Bahrain uses political isolation laws against political opponents: rights group
Earlier this month, a Bahrain court sentenced eight anti-government activists to death
By News Desk - October 31 2022

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A report that came out on 21 October, entitled “You Can’t Say Bahrain is a Democracy: Bahrain’s Political Isolation Laws” highlights Bahrain’s use of political isolation in 2018, by preventing political opponents and activists from serving on boards of civil institutions and running for parliament seats.

The report sheds light on how the Bahraini government targets marginalized opposition figures in social, political, civic, and economic sectors, most of whom have their civil rights violated, and stresses that Manama should repeal its political isolation laws, ending practices that violate human rights.

These practices include Bahraini courts and authorities denying legal counsel to political opponents that can be convicted without viable evidence or cause, which has resulted in the government neglecting the political and civil rights of Bahraini citizens.

The report also urges that Manama should reinstate previously dissolved political associations, lift restrictions on opponent figures running for parliamentary and municipal elections, and end “restrictive measures” that are a detriment to civil associations. It calls for the US, UK, and EU countries to pressure Bahrain to end its suppressive political tactics.

Earlier this month, a Bahrain court sentenced eight anti-government activists to death, according to a report by the Bahrain Institute for Rights and Democracy (BIRD) and Human Rights Watch.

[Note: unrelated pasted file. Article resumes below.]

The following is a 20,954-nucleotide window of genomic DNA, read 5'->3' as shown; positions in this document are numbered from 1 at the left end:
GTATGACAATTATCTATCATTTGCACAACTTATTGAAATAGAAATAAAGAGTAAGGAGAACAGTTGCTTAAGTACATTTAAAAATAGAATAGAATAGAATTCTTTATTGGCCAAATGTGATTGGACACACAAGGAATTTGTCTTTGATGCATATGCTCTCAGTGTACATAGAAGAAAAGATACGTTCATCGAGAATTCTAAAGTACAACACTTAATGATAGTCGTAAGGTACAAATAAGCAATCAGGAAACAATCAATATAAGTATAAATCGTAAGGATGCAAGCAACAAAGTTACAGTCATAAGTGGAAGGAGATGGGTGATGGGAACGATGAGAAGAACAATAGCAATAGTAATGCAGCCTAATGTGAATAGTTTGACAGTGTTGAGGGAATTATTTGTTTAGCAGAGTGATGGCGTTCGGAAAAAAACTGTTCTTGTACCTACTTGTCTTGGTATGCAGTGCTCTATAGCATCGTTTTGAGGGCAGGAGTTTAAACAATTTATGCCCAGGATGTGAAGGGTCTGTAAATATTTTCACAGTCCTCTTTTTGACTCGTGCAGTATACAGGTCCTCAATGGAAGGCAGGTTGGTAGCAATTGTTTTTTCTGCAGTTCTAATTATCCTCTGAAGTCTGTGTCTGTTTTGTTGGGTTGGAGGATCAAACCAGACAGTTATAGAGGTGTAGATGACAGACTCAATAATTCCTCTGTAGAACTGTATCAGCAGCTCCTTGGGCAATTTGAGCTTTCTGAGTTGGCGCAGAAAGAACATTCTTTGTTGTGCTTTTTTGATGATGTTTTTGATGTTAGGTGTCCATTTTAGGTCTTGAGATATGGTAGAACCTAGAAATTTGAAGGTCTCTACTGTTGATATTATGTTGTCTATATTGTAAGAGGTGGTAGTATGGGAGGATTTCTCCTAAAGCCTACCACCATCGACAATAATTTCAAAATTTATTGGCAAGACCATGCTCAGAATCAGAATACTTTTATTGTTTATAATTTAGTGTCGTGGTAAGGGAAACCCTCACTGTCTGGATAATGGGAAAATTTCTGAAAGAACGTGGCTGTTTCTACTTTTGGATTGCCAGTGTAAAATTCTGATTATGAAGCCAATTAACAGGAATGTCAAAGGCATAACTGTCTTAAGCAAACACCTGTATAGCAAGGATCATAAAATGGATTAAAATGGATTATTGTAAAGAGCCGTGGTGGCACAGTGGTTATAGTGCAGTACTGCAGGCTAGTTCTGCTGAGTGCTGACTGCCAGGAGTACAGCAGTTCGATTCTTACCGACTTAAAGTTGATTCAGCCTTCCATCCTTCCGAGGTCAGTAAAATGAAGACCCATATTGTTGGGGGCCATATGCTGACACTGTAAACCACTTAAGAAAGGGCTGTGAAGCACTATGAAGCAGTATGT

In the report, BIRD remarked that the government in Bahrain regularly violates the defendants’ rights to fair trials, preventing them from accessing legal counsel during interrogation sessions and the right to cross-examine prosecution witnesses.

The report added that most mistreatment cases of prisoners in the country occur in two locations, the Criminal Investigation Directorate of the Ministry of Interior and the Royal Academy of Policing.

According to the Bahrain Centre for Human Rights (BCHR), Bahrain is the Arab country with the most political prisoners.

“Bahrain in the last decade or so, has arrested nearly 15 thousand people for their political views,” reads the report.

The human rights organization reports that Bahrain had become the number one “Arab country with the highest number of prisoners over the last few years” with a total of 4500 political prisoners living in inhumane conditions, according to the Institute for Criminal Policy Research.

The prisoner files and testimonies of the BCHR, available on its website, confirm the use of severe physical and psychological torture.

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